Influence of variable nerve fibre geometry on the excitation and blocking threshold. A simulation study

Vučković, A., Struijk, J. J. and Rijkhoff, N. J. M. (2005) Influence of variable nerve fibre geometry on the excitation and blocking threshold. A simulation study. Medical and Biological Engineering and Computing, 43(3), pp. 365-374. (doi: 10.1007/BF02345814)

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Publisher's URL: http://dx.doi.org/10.1007/BF02345814

Abstract

The aim of the study was to investigate how variable fibre geometry influences the excitation and blocking threshold of an undulating peripheral nerve fibre. The sensitivity of the excitation and blocking thresholds of the nerve fibres to various geometric and stimulation parameters was examined. The nerve fibres had a spiral shape (defined by the undulation wavelength, undulation amplitude and phase), and the internodal length varied. Diameter-selective stimulation of nerve fibres was obtained using anodal block. Simulation was performed using a two-part simulation model: a volume conductor model to calculate the electrical potential distribution inside a tripolar cuff electrode and a model of a peripheral undulating human nerve fibre to simulate the fibre response to stimulation. The excitation threshold of the undulating fibres was up to 100% higher than the excitation threshold of the straight fibres. When a nerve was stimulated with long pulses, which are typically applied for anodal block (>400μs), the blocking threshold of the undulating fibres was up to four times higher than the blocking threshold of the straight fibres. Dependencies of the excitation threshold on geometric and stimulation parameters were the same as for a straight fibre. Dependencies of the blocking threshold on geometric and stimulation parameters were different compared with a straight fibre. Owing to the fibre undulation and variable internodal length, the blocking threshold and the minimum pulse duration to obtain anodal block were generally different in the proximal and distal directions. Owing to variable fibre geometry, the excitation threshold varied by up to ±40% of the mean value, and the blocking threshold varied by up to ±60% of the mean value. Owing to undulation, the blocking threshold of large fibres could be higher than the blocking threshold of small-diameter fibres, even if they had the same geometry. The results indicate that, during skeletal muscle stretching and contracting or during variation in joint angle, the excitation and blocking thresholds of the nerve fibres change owing to variations in fibre geometry. A straight fibre model could be too simple for modelling the response of peripheral nerve fibres to electrical stimulation.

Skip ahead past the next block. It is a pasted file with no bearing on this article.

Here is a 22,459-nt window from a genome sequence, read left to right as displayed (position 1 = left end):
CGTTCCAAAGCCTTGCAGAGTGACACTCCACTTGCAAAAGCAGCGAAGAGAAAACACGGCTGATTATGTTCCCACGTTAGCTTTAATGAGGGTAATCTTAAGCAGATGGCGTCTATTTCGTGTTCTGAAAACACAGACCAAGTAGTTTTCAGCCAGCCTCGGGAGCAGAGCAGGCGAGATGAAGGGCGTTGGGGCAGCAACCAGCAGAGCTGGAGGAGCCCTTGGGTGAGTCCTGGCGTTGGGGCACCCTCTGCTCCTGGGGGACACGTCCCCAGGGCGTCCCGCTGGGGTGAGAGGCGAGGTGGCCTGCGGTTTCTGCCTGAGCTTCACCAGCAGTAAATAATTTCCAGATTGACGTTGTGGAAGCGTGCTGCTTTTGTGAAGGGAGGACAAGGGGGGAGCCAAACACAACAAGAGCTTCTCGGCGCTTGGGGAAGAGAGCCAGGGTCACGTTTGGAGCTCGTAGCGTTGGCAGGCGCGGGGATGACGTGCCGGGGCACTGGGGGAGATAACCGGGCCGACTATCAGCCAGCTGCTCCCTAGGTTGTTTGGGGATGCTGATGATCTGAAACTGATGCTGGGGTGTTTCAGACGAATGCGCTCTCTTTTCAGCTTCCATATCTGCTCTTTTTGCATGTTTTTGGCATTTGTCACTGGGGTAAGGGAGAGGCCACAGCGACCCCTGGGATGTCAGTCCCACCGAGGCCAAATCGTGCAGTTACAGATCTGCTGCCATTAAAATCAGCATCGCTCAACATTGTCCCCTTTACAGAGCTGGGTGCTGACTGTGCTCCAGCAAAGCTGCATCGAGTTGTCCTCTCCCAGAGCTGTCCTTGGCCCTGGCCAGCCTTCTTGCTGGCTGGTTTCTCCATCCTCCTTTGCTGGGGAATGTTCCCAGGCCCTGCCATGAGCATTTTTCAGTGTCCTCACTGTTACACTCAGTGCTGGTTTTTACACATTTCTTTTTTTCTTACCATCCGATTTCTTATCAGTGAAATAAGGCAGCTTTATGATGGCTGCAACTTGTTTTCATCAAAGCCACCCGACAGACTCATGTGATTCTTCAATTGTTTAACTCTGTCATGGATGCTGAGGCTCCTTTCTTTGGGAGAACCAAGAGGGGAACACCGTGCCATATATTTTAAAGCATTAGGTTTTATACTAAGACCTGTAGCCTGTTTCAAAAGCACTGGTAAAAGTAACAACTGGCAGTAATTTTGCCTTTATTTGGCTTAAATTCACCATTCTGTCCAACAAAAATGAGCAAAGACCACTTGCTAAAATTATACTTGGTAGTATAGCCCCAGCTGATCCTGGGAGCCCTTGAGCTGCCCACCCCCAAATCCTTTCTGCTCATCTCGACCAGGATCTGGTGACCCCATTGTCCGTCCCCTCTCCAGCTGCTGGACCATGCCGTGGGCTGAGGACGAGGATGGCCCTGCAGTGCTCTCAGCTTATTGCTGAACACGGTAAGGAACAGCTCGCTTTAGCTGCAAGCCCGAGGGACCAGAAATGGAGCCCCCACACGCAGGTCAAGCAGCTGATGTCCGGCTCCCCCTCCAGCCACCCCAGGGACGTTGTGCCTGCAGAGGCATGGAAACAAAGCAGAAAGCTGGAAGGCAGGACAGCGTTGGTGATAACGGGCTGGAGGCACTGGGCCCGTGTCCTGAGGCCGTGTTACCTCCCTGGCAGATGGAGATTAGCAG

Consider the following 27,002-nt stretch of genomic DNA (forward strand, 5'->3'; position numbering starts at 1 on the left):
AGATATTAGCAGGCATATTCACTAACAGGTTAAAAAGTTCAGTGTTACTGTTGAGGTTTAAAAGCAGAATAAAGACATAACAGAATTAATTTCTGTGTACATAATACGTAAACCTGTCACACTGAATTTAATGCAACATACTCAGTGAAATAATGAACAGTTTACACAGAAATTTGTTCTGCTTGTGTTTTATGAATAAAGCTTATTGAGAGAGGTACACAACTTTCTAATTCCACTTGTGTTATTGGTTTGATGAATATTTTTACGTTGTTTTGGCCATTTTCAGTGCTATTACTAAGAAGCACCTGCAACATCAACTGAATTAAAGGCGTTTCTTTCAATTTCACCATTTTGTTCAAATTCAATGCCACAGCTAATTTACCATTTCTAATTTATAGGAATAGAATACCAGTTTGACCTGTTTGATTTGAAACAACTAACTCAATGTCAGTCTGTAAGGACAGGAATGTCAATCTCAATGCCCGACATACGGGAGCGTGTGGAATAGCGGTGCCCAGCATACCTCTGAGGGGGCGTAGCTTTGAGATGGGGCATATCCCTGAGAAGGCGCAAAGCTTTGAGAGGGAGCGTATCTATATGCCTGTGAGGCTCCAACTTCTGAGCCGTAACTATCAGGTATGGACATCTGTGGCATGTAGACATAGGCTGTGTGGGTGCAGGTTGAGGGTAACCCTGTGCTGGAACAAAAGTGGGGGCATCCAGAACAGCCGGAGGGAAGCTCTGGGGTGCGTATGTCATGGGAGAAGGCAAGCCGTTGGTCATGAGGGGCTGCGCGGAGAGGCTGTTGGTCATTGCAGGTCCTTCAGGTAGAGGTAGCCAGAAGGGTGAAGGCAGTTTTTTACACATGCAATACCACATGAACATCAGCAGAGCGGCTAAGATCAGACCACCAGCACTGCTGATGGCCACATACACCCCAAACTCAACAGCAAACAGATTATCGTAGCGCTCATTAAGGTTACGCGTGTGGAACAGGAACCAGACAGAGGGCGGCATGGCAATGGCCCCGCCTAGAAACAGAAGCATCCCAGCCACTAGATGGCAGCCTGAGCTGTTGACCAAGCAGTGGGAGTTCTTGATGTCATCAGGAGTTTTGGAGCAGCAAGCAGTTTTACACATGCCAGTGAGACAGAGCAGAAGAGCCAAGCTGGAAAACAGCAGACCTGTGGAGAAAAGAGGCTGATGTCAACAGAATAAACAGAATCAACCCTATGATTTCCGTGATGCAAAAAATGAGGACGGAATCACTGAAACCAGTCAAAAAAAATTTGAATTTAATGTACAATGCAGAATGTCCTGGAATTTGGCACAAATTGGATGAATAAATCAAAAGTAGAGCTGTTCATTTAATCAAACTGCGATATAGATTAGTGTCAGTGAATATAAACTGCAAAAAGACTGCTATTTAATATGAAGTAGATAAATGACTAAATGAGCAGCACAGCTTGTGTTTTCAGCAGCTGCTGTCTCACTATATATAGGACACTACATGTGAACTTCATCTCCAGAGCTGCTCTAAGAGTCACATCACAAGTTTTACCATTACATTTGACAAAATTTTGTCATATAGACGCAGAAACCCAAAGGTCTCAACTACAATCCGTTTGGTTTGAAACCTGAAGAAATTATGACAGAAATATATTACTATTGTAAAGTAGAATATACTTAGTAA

Item Type:Articles
Status:Published
Refereed:Yes
Glasgow Author(s) Enlighten ID:Vuckovic, Dr Aleksandra
Authors: Vučković, A., Struijk, J. J., and Rijkhoff, N. J. M.
College/School:College of Science and Engineering > School of Engineering > Biomedical Engineering
Journal Name:Medical and Biological Engineering and Computing
Publisher:Springer Verlag
ISSN:0140-0118
ISSN (Online):1741-0444

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